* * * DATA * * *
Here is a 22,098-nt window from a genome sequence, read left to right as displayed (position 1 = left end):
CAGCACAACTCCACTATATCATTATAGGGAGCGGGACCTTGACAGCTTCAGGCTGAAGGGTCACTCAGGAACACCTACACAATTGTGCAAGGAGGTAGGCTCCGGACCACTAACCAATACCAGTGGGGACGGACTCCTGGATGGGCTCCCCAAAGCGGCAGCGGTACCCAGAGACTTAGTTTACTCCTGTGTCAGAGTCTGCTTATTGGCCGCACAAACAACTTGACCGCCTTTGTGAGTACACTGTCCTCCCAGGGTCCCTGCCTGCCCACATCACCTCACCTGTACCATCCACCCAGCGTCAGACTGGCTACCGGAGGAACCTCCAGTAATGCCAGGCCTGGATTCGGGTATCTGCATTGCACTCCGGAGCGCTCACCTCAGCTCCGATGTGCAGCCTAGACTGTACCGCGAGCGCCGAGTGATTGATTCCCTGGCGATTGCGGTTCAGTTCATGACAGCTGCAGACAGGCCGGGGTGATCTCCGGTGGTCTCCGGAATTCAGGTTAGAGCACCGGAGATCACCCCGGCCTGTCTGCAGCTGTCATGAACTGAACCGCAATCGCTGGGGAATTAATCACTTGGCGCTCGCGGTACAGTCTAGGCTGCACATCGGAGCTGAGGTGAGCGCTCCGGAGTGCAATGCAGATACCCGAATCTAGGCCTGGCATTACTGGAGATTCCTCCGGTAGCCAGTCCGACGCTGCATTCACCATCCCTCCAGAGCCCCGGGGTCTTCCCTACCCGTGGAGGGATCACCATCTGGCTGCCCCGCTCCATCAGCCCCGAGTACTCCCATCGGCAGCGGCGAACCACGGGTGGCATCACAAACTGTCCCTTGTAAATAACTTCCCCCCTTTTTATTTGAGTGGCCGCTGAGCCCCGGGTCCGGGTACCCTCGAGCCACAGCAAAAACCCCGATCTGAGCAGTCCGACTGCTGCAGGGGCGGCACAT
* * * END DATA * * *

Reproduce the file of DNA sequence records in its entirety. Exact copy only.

Here is a 22,098-nt window from a genome sequence, read left to right as displayed (position 1 = left end):
CAGCACAACTCCACTATATCATTATAGGGAGCGGGACCTTGACAGCTTCAGGCTGAAGGGTCACTCAGGAACACCTACACAATTGTGCAAGGAGGTAGGCTCCGGACCACTAACCAATACCAGTGGGGACGGACTCCTGGATGGGCTCCCCAAAGCGGCAGCGGTACCCAGAGACTTAGTTTACTCCTGTGTCAGAGTCTGCTTATTGGCCGCACAAACAACTTGACCGCCTTTGTGAGTACACTGTCCTCCCAGGGTCCCTGCCTGCCCACATCACCTCACCTGTACCATCCACCCAGCGTCAGACTGGCTACCGGAGGAACCTCCAGTAATGCCAGGCCTGGATTCGGGTATCTGCATTGCACTCCGGAGCGCTCACCTCAGCTCCGATGTGCAGCCTAGACTGTACCGCGAGCGCCGAGTGATTGATTCCCTGGCGATTGCGGTTCAGTTCATGACAGCTGCAGACAGGCCGGGGTGATCTCCGGTGGTCTCCGGAATTCAGGTTAGAGCACCGGAGATCACCCCGGCCTGTCTGCAGCTGTCATGAACTGAACCGCAATCGCTGGGGAATTAATCACTTGGCGCTCGCGGTACAGTCTAGGCTGCACATCGGAGCTGAGGTGAGCGCTCCGGAGTGCAATGCAGATACCCGAATCTAGGCCTGGCATTACTGGAGATTCCTCCGGTAGCCAGTCCGACGCTGCATTCACCATCCCTCCAGAGCCCCGGGGTCTTCCCTACCCGTGGAGGGATCACCATCTGGCTGCCCCGCTCCATCAGCCCCGAGTACTCCCATCGGCAGCGGCGAACCACGGGTGGCATCACAAACTGTCCCTTGTAAATAACTTCCCCCCTTTTTATTTGAGTGGCCGCTGAGCCCCGGGTCCGGGTACCCTCGAGCCACAGCAAAAACCCCGATCTGAGCAGTCCGACTGCTGCAGGGGCGGCACAT